UN Population Division, Department of Economic and Social Affairs,
with support from the UN Population Fund (UNFPA)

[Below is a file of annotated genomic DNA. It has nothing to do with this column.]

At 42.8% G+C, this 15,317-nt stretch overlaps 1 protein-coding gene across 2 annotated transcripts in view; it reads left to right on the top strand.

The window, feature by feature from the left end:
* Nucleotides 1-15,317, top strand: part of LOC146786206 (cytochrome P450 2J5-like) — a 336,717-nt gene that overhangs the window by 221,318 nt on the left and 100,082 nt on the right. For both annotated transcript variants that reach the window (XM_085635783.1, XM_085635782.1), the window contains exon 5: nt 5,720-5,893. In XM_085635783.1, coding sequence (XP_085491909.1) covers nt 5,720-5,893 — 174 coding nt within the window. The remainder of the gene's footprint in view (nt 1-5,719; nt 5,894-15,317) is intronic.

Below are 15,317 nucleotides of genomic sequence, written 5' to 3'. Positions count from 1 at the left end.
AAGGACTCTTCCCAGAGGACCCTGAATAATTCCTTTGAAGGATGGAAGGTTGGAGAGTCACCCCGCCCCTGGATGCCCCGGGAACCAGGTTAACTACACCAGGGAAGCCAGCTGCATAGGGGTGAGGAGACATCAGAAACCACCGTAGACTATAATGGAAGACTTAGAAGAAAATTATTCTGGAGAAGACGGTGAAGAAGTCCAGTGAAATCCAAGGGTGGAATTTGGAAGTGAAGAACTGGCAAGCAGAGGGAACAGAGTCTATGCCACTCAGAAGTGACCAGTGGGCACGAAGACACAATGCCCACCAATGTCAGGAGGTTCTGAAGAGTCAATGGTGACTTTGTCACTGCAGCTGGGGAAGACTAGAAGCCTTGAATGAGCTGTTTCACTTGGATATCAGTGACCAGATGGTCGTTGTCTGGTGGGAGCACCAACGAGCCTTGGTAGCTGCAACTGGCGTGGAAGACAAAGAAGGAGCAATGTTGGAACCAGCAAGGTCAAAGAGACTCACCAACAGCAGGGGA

ISO: TON ************************************************************************ The electronic preparation of this document has been done by the Population Information Network(POPIN) of the United Nations Population Division in collaboration with the United Nations Development Programme ************************************************************************ AS WRITTEN STATEMENT BY THE HEAD OF TONGA DELEGATION, HON DR LANGI KAVALIKU, DEPUTY PRIME MINISTER AT THE INTERNATIONAL CONFERENCE ON POPULATION & DEVELOPMENT CAIRO, EGYPT, 5-13 SEPTEMBER 1994 Fakatapu Mr. President, I would like to thank you for the privilege and honor extended to allow me to address this august assembly. I would also like to join all the previous distinguished speakers in thanking you and, through you, the President and people of Egypt for the leadership provided, the hospitality extended and for the chance to share a few moments with you and your people along the Bank of the Nile and imagine the dawning of civilization so long ago yet still so poignant. Mr. President We are here in Cairo to find ways and means of meeting the challenge that had continuously faced our ancestors and which is now facing us. The challenge in the past was critical but limited spatially and geographically. The challenge in front of us today is different because it is on a global scale. And that challenge is the provision of a quality of life befitting the integrity of each and every single human being. The challenge is before us not only because humanity has increased so greatly; not only because global resources may be diminishing but also because we hear our children crying and see them suffer from hunger, poor health, little shelter, no education and lost in the midst of global plenty; we hear women and mothers weep, the wailing of the unwanted, the silence of the lost; we see freedom and equality pushed aside by such wrenching and pressing need and wants that it burns the soul; and because we see the changing tides, the rapid social change that leads to confusion that leads in some cases to the suicidal plunge of the family and of cultures. Even in the small Kingdom of Tonga, the challenge had been, and will continue to be manifested. Since the beginning of contact between us in the South Pacific and European explorers, a rather romantic image of the South Pacific Islands has emerged and is firmly rooted in many people's minds and in many international organizations. But I can tell you that there are problems, even in Paradise The problems that are listed in the proposed Programme of Action are also the problems that we face in Tonga. Our resources are taxed to the limit in meeting social services where we spend over 30% of our budget. Perhaps what we face may not be as acute as in other areas with larger populations but when it is acute for one individual or one family; for one child or one man or woman; for lack of one responsible parent or one safe motherhood - to me, even that. in my definition, is ACUTE at any level In our efforts to solve those problems and meet those needs, Tonga would like to acknowledge with appreciation the assistance and cooperation of several developed countries; of NGOs both national and international; and of regional and international organizations. Tonga supports the proposed Programme of Action. We support it as a statement of problems and alternative solutions which will enable decision-makers at any level to reach more informed decisions based on the beliefs, culture and the integrity of each of their citizens. Nonetheless, we also have a few comments on the proposed Programme of Action. Firstly, we would have liked to see more positive statements on the need for responsible parenthood. Certainly, by implication, one can read these things into the document but we believe that if we want to move ahead, in the Pacific at least, one of the issues to be highlighted is responsible parenthood. In our age of rapid social change in the threshold of the 21st Century, parents are the ones, because of the responsibility they inherently feel, who at times are at a lost. Children and youths - bless their hearts - are much more adaptable and inspite of their difficulties. When parents experience conflicting values and norms of behavior alternative reproductive health measures, the questioning of and their rights, their children's rights and perhaps even their integrity as human beings, it is the parents that need assistance. It would be too presumptuous on my part to define what are human rights what are supposed to be universal and fundamental rights. We believe nonetheless in equality and in the complimentary of relationships of human beings who are equal in a fair and just manner. If we can move more in that direction, we believe we have achieved something. Secondly, we believe that there should be more positive thinking about the role of men. If there is a need for the enhancement or empowerment of women - and we believe that there is - then there is equally a need for the re-education of men. It is not just a matter of enhancement and respect for one - it must be on both sides. I am reminded of a Tongan proverb - Olunga he Kaliloa - which literally means "to rest one's head on the long pillow". But the proverb means "to rest one's head on the mother's arm." In the evening in Tonga the children rest their heads on their mothers arm while she tells them legends, values and norms of behavior, the problems of the family and of the country, soothe their fears, heal their wounds, answer questions and be a mother, philosopher and provider. Perhaps there is a need for husbands to rest their heads on the arms of their children's mothers! And listen and learn! Thirdly, we believe that the moral dimension in what we are set out to achieve must continue to be positively emphasized. It is true that this opens up a Pandora's box but that is life. It is often said that what differentiates human beings from the rest of the animal kingdom is that human beings are moral beings. We should not minimize this just because we have differences of opinion and controversies. Each person, each society, will have to make its own decision but it would be a sad world if scientific and technological advancement, the pressure of pressing needs and wants and controversies de-emphasize the moral dimension. In the long term it may prove to be the most lasting and most effective approach to population and development and quality of life. But in stating our views on the moral dimension, we are not talking about the views on abortion and reproductive health as expressed so eloquently by opposing sides at this Conference. What we are talking about is the moral dimension of the totality of life as each of us lives it. It is more than abortion or reproductive health, and it is more than traditional or new sexuality. It is more than enhancement of women or children or family planning. It is the integrity of each human being and of humanity. Fourth. We would like to emphasize, as others already have, the critical and pivotal role of the family - both nuclear and extended. As such we believe that there should be more positive thinking about the family and its role in population and development. It should be an integral part of our work because the family can be a stumbling block as well as a phenomenon of hope. Once again, by implication, we can deduce the role of the family in the Programme of Action. But it is not a thing that is valued on a pedestal. It is something living and should be taken as an integral part - indeed for us in the Pacific - a central part of the Programme. Fifth. We believe that there should be much more concern and many more programmes for youths. We accept the pressing need for the enhancement of women, safe motherhood and reproductive health. But we also believe that for our tomorrow we must be much clearer about our stand on youths. Their problem is not just the new sexuality, unwanted pregnancies, better health services and more education. Lastly, in our view, international or out migration is an important element in Population and Development for Small Island States with very limited resources and numerically insignificant - m major country terms - population. There are of course advantages and disadvantages but we believe it is an issue that needs further exploration in cooperation between developed and developing Small Island States. In Tonga's case it has led to a .5% rate of population growth and $57 million dollars. Mr. President Tonga came to this meeting not because of what we want but because we wanted to share with you our concern regarding Population and Development and to add what little voice that we from the small states have in the international arena to support the proposed Programme of Action to answer the challenge before us. But we support it knowing that it is not the panacea for all our problems in Population and Development: the road from Cairo will be a difficult one. We do not have excessively high hopes but would like to believe that we have realistic hopes. Much has been made of what is regarded as a controversy regarding some aspects of the proposed Programme of Action. We are surprised that it is taken as a de-stabilizing factor in our meeting. We believe it that the controversy is a healthy sign. If the issues were not important or critical there would not be any differences of opinion or controversy. It proves that what we are challenged with and why we are here is important to the world community. If nobody was concerned or worried, we should not be here at all. Even if the differences are not ironed out, we believe that we should still move ahead, while recognizing that they are there and respect the differences of opinions of communities and beliefs. We believe that it is the complimentary of relationship between us that needs to be addressed. And thus we applaud President Mubarak's call for the bridging of differences. We respect Mrs. Gro Harlem Brundtland's philosophy and pragmatism. We share Mrs Benazir Bhutto's dream and hopes and we support Vice President Gore's call for a critical mass of political will and we also owe a debt of gratitude to Dr. Nasif Sadik for her vision, leadership and humanity. Mr. President Whatever may be the outcome of our meeting here in Cairo will become an important charter for the present and future for all of us and of future generations to come. For Tonga we will continue what has been started and will start what needs to be started. We have very limited resources and we may not be able to do much. If there are others who are willing to share and be partners with us in our work on Population and Development we will welcome them. But if we have to do whatever can be done with our own limited resources, we will continue to do so. To meet the challenge and provide quality of life befitting the integrity of each and every human being in Tonga, there is no choice but to try whatever much or whatever little that may be. It is Tonga's hope that what may be agreed here in Cairo as the Programme of Action will be like the Nile - a river of life which provides sustenance and nurture humanity to a quality of life based on freedom equality, justice and peace and the integrity of human beings. It is equally our hope that the road from Cairo will not be a panorama of lost hopes that, in the words from a famous children's book: We have met the enemy And the enemy is us. Mr. President, I thank you.